Monday, August 28, 2017

When Great Trees Fall

Last week we lost a shining star in children’s literature. Dianne de Las Casas was the patron saint of literacy, a champion for storytelling, and creator for the internationally celebrated Picture Book Month. (See more about Picture Book Month here.)  She was a Kidlit Superhero.

A world renowned story teller, she loved school visits and inspired kids to read, write and tell their own stories. Her many books paid homage to the Louisiana landscape and people she loved,  wrapped in the engaging narrative of the tall tale. The rhythms and patterns, the musicality and the poetry of language. Mama's Bayou is a particular favorite. Another  is Beware, Beware of the Big Bad Bear. You can find out more about Dianne's books here.

Dianne was kind to me when my first books were published. I marveled at her boundless energy, her passion for the craft, and her fierce love of life. She was a force of nature. She touched the heart of everyone she met, including my crusty old thing. Friends and family described her as a “Spirit Mama,” leaving a trail of glitter where she went.

What an everlasting legacy for a teacher: to wrap the world in a rainbow of glitter and story. In tribute, I am reminded of this stanza to Maya Angelou's beautiful poem, When Great Trees Fall:

"And when great souls die,
after a period peace blooms,
slowly and always
irregularly. Spaces fill
with a kind of
soothing electric vibration.
Our senses, restored, never
to be the same, whisper to us.
They existed. They existed.
We can be. Be and be
better. For they existed."
(You can view the complete version of When Great Trees Fall, by Maya Angelou at the Smithsonian National Museum of African Art here.)

Bobbi Miller

Friday, August 25, 2017

1 Poem I Wrote When I Was Young(er)--and Happy Poetry Friday!

Howdy Campers!  Happy National Dog Day on August 26, happy book birthday to a new and marvelous poetry resource, A POETRY FRIDAY POWER BOOK PET CRAZY By Sylvia Vardel and Janet Wong. (more on this book soon)....and happy Poetry Friday! The link to PF is below.

I'm in Kauai, and the other day we went on a glorious red-dirt tropical jungle hike, and within an hour, the heavens opened, pouring bathtubs of water on us for over an hour!  The upshot was a hilariously red-mud, slippery and stunning hike...and a drenched cell phone which lingered in a coma in a bag a rice for 24 hours, was transferred to the ICU of dehumidifying crystals, and died a sad death yesterday morning.

Which is a long way of saying that the universe did me a favor by ripping my cell phone out of my grip but also messing with me, my brain, my calendar and the fact that it is my turn to post today--oops!

None of my photos from the hike survived to float up to the cloud, so here's a picture I took of a bumpersticker the day before our hike for your amusement:

I'm the last to post on our topic along the lines of What I Wrote When I Was Young (scroll below for what I'm sure are magnificent posts by my fellow bloggettes--I haven't read them yet)

I've decided to offer you a poem I wrote it on this date seven years ago, when I was five months into my first year of writing a poem a day.


by April Halprin Wayland

I like summer
when Eli is chewing his old bone
which hasn’t had meat on it for forever
and it is a gnawing chewing crunchy sound
and I just mixed yogurt and honey and pecans together which is
deeply delicious

I like the summer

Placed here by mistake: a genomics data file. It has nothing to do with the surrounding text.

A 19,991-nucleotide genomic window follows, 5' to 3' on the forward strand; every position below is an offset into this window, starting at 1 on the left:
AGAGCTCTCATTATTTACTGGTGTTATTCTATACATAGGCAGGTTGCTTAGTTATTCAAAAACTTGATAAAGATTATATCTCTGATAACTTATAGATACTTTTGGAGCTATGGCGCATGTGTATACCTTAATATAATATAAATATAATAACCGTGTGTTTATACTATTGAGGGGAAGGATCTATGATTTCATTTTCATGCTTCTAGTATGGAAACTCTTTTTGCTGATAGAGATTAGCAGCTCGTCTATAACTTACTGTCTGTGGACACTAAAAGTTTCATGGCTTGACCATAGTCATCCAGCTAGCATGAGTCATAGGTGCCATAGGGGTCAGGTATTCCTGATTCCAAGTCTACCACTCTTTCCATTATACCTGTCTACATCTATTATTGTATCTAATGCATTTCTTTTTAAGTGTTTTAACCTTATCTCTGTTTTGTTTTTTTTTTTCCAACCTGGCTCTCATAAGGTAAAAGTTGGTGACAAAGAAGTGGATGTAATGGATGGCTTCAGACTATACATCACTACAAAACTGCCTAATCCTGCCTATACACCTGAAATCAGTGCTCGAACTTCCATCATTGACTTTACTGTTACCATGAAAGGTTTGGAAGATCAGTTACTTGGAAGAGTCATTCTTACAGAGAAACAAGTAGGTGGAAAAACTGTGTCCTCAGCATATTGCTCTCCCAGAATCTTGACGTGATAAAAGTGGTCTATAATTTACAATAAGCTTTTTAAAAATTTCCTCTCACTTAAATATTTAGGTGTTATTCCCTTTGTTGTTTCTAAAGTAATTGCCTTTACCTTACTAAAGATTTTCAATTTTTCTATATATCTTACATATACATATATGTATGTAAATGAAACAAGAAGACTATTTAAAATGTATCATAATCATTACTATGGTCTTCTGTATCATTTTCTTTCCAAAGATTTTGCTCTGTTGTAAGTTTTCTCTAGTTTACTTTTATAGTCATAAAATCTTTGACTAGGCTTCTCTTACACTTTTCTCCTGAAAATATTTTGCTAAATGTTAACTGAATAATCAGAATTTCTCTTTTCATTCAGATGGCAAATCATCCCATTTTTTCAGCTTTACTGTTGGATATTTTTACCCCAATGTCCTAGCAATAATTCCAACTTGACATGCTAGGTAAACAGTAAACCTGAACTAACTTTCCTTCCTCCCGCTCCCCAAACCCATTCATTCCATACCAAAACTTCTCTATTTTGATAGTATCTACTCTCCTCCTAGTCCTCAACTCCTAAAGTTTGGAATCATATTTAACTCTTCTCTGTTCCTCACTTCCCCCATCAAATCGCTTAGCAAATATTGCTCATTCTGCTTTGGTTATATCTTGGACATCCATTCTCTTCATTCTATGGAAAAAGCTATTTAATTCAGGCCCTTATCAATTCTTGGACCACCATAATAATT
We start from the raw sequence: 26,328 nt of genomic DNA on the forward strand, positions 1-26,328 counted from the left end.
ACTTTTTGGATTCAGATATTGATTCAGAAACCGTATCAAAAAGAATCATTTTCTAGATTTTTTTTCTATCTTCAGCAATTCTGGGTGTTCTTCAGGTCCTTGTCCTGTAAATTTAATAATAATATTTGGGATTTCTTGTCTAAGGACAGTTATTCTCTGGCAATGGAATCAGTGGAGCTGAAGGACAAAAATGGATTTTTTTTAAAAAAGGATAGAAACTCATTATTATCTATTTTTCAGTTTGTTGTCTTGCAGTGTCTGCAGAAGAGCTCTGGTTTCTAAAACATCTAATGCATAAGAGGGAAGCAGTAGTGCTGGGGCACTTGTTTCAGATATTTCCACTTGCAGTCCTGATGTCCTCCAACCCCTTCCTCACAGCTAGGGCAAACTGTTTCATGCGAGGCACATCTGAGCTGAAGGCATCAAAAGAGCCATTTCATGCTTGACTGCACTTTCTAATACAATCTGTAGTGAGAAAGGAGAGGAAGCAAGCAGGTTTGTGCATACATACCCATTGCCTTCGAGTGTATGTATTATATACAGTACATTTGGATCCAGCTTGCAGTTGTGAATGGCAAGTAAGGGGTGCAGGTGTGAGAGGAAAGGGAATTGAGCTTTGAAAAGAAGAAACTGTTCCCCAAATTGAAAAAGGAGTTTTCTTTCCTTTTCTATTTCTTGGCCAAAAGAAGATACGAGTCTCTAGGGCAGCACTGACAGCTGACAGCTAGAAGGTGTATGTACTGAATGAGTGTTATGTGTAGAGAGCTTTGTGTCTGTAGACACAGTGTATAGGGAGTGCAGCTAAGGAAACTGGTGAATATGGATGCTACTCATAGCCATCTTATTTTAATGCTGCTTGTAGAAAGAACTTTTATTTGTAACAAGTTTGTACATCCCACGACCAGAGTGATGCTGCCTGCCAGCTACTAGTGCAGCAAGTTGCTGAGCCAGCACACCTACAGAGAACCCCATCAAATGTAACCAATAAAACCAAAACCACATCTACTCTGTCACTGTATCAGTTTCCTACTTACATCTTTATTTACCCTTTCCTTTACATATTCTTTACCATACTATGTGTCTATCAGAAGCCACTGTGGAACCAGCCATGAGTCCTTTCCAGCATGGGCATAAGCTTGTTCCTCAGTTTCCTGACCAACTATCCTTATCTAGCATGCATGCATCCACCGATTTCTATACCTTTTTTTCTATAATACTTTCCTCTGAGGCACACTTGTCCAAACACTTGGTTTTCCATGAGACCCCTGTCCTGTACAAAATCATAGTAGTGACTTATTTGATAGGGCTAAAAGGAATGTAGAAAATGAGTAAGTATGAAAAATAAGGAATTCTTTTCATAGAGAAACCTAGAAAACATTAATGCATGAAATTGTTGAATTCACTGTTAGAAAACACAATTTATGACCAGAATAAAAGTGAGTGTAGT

when Mom opens the roof of our old car
and we zoom down the road with all the windows down
and my job is to watch Eli to make sure
he’s only putting his head out of the window
and not trying to hang his whole body out.

I like summer
when shoes are optional and I opt no
and the breeze is good on my shoulders
and the cement is hot on the bottoms of my feet
and we get to go to the thrift store after all the errands
and I can buy anything I want for three dollars
and I pick the little red boat with a real sail

I like summer
when Dad puts one leg on the arm of our old couch
and he’s reading a mystery novel
and its night and you can hear the crickets outside
because the door is open
and Mom and I are playing Scrabble
and I have all the letters for SUMMERY
and the first M and the Y are on triple letter squares.

I like summer
because my breathing gets slower
and we don’t have to go anywhere
and we walk the dog without shoes
and a postcard comes from my friend who lives on a sail boat
and I am almost there with him, swimming with the dolphins
and I am also here in our backyard, barefoot

eating a deeply delicious grape.

 (c)April Halprin Wayland. All rights reserved

Thank you, Jone for hosting at Check It Out!

posted with sun on my shoulders by April Halprin Wayland

Monday, August 21, 2017

What I Wrote When I was Young

What I wrote when I was young…what I have to say will either be an encouragement or a disappointment, depending on how you look at it. 

I’m not one of those writers who dreamed of authoring books when I was young.  It never crossed my mind.  I didn’t journal then and I still don’t. And my diary entries are as sparsely populated as the Sahara desert.  You can see a pic of my actual powder pink diary in this blog post:  How I Became a TeachingAuthor

However I did win a peppermint stick for my groundbreaking (Ha) poem in the third grade that went like this:

I have a dog named Rusty.

Sometimes he gets Dusty.

That’s why I call him Rusty. 

Sort of disappointing, isn’t it?

But, in a way I hope my lack of writing when I was young is an encouragement to aspiring writers out there dreaming of seeing their name on the cover of book one day.  I don’t have any formal training as a writer.  And you don’t have to have a master’s degree in creative writing to author books. 

You just have to be willing to work hard (for little pay), work on the craft of writing, and be persistent. 

If I can do it, so can you.

Carla Killough McClafferty